Click for the full PDFClick here for the full PDF, including the reverse side.

See also my previous two posts on this subject: Let me vote, dammit and A little more about expat voting in Canadian elections.


A little more about expat voting in Canadian elections

After blogging last week about being deprived of my right to vote as a Canadian citizen, I realized two things:

  1. I’m personally affected as far as the impending election is concerned because Elections Canada is now requiring international electors to declare an intended date of return—even those of us who have previously applied to be on the Register, and have not yet been abroad for over five years
  2. Wikipedia’s page on Elections in Canada lacked any mention of the expat situation, erroneously claiming (though it used to be true for 14 months) that “National voting is available to all Canadian citizens aged 18 or older.”

I rectified the second situation by revising those sentences and adding a section on expat voting to clarify the current state of affairs.

I believe my summary, which recalls the five-year limit’s origins in 1993, is the most compact summary of the whole picture, to date, in one place.

Of course, I humbly encourage others to contribute to Wikipedia and edit the article to continue improving its content, but I think the section I mentioned is worth quoting:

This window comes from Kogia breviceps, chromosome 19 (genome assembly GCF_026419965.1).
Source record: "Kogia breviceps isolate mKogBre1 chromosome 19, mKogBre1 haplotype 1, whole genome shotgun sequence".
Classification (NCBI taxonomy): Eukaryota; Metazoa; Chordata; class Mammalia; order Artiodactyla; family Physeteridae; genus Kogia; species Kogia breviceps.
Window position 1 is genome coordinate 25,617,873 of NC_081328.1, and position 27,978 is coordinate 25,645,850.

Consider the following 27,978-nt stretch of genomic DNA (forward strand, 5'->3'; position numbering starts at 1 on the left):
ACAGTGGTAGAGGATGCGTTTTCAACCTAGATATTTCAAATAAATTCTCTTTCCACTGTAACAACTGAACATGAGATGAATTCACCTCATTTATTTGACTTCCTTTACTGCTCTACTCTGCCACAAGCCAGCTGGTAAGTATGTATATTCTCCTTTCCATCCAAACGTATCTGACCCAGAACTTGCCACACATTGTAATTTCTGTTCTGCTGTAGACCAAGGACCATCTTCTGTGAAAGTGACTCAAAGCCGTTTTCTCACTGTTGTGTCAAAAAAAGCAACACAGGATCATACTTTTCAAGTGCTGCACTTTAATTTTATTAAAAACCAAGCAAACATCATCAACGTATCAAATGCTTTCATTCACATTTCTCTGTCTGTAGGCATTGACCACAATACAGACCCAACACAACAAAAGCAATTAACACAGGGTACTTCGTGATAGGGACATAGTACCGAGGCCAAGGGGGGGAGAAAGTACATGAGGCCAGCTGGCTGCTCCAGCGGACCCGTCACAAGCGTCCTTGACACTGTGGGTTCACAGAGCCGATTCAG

Canadian citizens abroad

Although Section Three of the Canadian Charter of Rights and Freedoms provides that “every citizen of Canada has the right to vote”,[9] in practice only those citizens 18 years of age or older, and who reside in Canada or have been abroad for fewer than five years, may vote.[10] Exemptions to the five-year limit exist for members of the Canadian Armed Forces, employees of the federal or a provincial government who are abroad, employees of certain international organizations, and their cohabitants.[10] The five-year limit was originally enacted as part of Bill C-114, An Act to Amend the Canada Elections Act, in 1993; these amendments extended the special ballot to certain prisoners, and Canadians “living or travelling” abroad.[11] In September 2005, Jean-Pierre Kingsley, then the Chief Electoral Officer of Canada for 15 years, explicitly recommended in his official report that Parliament remove the five-year limit by amendment, but no action was taken.[12][13]

In May 2014, a court decision from the Ontario Superior Court of Justice invalidated the five-year limit as an unconstitutional restriction on the right to vote, in violation of Section Three, leading to a period of fourteen months during which all Canadian expatriates could apply to be on the register of electors.[14] However, the decision was reversed 2-1 on appeal at the Court of Appeal for Ontario on July 20, 2015, in a judicial opinion citing Canada’s history of using a residence-based electoral district system and a justification based on social contract theory, which held that the five-year limit was a permissible limitation of the constitutional right to vote under Section One.[15][16] As of August 2015, Elections Canada has implemented changes to its registration process to comply with the latest court ruling, and will require expatriates already on the register to declare an intended date of return.[17]

Again, I really hope this is appealed to the Supreme Court of Canada. Unfortunately, with the federal election just having been called for October 2015, it is impossible for any ruling to take effect in time for the impending election. (A legislative solution is also possible, but a court ruling would be the most optimal outcome.)